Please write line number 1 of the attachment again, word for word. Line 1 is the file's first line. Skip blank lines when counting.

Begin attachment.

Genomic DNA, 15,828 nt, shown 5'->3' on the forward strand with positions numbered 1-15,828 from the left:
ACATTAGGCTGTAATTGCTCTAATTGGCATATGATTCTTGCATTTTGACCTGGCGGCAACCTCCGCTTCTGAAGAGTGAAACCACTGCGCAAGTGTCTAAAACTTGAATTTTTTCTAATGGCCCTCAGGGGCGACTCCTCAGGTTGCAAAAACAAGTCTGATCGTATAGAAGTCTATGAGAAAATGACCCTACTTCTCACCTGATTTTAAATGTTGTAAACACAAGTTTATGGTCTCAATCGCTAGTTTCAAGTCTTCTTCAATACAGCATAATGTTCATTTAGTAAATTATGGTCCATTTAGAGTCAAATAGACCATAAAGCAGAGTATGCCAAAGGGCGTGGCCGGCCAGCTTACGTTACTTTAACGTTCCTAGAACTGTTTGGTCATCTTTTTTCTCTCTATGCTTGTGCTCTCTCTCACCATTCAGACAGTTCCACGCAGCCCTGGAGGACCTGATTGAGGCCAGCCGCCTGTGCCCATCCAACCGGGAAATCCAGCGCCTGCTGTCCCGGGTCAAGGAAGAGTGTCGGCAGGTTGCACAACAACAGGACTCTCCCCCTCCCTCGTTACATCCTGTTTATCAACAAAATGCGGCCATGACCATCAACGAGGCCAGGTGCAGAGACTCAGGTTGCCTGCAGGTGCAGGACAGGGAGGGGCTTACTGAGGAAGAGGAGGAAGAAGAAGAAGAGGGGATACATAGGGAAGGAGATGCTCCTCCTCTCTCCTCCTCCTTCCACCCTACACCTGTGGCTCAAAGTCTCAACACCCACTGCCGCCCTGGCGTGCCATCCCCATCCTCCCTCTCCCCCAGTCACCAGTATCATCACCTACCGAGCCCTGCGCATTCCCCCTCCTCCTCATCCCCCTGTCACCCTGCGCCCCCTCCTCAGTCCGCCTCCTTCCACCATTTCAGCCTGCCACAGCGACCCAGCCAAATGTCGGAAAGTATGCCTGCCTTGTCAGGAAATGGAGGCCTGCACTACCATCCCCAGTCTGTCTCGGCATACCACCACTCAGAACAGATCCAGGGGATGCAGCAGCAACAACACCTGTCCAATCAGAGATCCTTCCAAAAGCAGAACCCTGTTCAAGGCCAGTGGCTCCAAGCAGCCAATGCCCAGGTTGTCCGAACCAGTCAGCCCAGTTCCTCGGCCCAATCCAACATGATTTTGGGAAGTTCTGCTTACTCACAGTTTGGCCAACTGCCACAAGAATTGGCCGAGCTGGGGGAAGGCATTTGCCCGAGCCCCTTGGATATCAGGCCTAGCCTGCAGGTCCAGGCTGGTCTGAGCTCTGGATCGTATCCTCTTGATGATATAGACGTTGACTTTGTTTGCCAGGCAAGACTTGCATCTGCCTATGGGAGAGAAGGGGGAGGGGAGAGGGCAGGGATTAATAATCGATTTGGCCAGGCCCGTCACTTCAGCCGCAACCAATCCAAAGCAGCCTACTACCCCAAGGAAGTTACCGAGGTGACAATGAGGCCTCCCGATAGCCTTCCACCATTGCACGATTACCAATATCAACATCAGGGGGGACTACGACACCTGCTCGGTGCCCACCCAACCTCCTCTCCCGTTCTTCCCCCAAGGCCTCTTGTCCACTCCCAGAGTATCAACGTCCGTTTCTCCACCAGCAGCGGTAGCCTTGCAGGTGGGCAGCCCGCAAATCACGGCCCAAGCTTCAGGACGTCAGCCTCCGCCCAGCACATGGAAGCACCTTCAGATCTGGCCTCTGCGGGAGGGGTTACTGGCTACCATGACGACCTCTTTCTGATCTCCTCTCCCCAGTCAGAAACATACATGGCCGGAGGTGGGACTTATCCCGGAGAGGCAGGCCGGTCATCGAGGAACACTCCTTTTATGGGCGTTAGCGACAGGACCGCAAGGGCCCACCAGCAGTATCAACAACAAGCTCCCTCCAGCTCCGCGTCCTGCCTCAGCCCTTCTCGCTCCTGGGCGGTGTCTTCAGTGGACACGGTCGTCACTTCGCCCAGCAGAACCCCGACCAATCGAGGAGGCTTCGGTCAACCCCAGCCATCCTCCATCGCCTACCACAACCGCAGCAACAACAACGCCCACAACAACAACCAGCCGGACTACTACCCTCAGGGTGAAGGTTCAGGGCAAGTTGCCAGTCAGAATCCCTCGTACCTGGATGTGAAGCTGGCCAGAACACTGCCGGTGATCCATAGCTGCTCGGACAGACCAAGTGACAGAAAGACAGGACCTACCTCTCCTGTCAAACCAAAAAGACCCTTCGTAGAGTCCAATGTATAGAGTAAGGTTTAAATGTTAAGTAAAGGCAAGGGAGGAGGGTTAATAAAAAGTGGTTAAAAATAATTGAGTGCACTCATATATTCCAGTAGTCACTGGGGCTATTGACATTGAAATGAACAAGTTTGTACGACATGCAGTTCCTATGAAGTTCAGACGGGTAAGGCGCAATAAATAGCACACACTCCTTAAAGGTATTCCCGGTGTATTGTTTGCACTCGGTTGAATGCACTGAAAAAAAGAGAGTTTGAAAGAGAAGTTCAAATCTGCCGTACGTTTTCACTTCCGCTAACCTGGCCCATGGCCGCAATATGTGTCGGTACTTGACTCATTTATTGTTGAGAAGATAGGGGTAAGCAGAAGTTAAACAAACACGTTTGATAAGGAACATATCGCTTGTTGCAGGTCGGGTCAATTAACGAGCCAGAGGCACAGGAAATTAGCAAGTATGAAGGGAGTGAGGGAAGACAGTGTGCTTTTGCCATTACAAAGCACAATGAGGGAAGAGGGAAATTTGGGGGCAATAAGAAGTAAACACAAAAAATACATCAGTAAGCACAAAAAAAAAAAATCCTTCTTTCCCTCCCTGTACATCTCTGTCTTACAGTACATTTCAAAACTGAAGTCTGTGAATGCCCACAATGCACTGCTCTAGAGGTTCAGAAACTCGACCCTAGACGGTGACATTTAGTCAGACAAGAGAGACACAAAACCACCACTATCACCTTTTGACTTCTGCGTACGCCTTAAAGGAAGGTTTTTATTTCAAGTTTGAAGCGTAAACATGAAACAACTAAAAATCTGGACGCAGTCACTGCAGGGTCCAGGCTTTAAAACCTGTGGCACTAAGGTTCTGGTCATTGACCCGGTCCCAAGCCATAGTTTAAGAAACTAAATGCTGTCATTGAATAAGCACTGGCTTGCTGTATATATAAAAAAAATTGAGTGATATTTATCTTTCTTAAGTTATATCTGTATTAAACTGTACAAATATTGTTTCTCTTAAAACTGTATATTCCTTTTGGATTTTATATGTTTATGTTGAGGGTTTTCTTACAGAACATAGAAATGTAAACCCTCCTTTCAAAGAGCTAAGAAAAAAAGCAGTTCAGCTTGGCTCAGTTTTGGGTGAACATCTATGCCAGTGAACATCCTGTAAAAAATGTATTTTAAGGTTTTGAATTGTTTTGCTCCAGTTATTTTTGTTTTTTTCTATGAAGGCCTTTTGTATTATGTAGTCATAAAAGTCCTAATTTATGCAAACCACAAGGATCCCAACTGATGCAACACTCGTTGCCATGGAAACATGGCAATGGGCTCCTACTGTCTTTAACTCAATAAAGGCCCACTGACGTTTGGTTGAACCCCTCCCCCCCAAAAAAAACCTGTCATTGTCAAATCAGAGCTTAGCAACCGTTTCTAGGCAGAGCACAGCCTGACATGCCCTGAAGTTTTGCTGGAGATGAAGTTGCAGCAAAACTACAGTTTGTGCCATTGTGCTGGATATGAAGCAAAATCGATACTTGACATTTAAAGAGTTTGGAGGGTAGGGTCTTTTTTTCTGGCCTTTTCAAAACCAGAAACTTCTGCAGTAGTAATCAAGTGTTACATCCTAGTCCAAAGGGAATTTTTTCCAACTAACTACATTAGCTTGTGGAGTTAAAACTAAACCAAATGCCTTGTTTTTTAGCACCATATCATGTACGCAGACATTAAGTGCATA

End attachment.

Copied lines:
Genomic DNA, 15,828 nt, shown 5'->3' on the forward strand with positions numbered 1-15,828 from the left: